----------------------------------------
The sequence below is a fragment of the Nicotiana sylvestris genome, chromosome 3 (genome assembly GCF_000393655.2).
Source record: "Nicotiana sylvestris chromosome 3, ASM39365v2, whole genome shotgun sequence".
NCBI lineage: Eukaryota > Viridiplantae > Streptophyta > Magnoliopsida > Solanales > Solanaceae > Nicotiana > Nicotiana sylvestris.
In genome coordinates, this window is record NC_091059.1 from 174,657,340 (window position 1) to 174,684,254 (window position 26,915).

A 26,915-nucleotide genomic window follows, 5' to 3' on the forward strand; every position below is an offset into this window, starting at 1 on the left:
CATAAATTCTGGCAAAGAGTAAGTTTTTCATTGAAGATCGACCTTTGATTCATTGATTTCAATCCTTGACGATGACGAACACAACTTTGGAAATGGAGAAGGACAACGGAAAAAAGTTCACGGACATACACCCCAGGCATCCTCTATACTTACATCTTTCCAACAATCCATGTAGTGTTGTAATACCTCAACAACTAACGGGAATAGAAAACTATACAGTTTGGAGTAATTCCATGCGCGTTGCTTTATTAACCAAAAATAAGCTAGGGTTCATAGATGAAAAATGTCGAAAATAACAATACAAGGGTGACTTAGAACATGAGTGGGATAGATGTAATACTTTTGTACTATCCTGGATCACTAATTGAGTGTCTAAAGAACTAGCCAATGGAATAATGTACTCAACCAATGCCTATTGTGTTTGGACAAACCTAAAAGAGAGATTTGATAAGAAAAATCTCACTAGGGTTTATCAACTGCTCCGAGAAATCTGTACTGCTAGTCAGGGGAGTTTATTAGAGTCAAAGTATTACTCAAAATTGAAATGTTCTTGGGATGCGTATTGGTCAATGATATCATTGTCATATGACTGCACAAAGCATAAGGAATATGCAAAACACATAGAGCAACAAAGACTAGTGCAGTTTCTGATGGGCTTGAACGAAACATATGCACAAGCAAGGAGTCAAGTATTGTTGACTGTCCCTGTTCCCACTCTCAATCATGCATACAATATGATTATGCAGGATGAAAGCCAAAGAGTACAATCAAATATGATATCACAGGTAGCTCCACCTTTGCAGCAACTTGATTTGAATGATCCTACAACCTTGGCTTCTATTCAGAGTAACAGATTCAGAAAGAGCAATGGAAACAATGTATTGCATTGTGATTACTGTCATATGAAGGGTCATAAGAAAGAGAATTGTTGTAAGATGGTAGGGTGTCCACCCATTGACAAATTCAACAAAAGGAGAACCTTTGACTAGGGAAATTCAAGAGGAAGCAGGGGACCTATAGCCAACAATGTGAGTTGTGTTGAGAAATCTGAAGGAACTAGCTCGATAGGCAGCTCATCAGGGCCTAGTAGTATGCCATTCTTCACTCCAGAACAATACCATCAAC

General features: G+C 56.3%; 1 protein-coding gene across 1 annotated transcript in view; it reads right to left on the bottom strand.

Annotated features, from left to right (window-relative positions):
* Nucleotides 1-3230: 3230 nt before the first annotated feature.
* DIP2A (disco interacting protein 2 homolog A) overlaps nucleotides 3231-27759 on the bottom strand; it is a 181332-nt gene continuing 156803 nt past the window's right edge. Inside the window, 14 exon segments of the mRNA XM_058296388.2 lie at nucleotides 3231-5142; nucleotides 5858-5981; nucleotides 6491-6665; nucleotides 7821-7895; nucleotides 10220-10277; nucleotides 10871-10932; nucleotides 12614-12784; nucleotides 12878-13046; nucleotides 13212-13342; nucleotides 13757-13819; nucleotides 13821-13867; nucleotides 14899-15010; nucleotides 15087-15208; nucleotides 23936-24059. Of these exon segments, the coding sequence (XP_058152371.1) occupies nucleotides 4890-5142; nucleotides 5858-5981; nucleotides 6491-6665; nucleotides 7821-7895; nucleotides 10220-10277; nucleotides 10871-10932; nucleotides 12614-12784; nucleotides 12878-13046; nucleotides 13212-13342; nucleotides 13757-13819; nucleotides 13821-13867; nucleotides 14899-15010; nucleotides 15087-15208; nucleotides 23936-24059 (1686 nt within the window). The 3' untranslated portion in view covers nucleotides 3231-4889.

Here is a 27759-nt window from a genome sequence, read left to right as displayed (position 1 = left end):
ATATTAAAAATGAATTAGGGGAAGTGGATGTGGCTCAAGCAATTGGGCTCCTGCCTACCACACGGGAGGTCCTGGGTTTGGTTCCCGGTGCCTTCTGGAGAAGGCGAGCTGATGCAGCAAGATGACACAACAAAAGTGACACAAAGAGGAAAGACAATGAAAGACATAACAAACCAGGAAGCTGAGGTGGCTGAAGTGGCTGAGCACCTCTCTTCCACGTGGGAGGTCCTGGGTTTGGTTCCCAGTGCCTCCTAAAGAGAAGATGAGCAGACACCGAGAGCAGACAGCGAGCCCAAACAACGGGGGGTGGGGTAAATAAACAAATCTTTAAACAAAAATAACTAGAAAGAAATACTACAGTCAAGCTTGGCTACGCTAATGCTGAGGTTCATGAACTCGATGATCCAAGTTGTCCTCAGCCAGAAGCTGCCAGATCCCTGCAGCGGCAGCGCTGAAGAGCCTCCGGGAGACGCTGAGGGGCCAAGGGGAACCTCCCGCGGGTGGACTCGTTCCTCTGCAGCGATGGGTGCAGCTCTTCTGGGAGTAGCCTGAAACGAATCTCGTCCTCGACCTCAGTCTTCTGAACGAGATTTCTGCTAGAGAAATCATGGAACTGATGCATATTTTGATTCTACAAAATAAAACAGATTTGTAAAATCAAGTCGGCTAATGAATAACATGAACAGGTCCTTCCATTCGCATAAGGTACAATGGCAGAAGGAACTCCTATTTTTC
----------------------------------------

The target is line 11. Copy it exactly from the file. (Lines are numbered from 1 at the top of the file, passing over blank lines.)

Here is a 27759-nt window from a genome sequence, read left to right as displayed (position 1 = left end):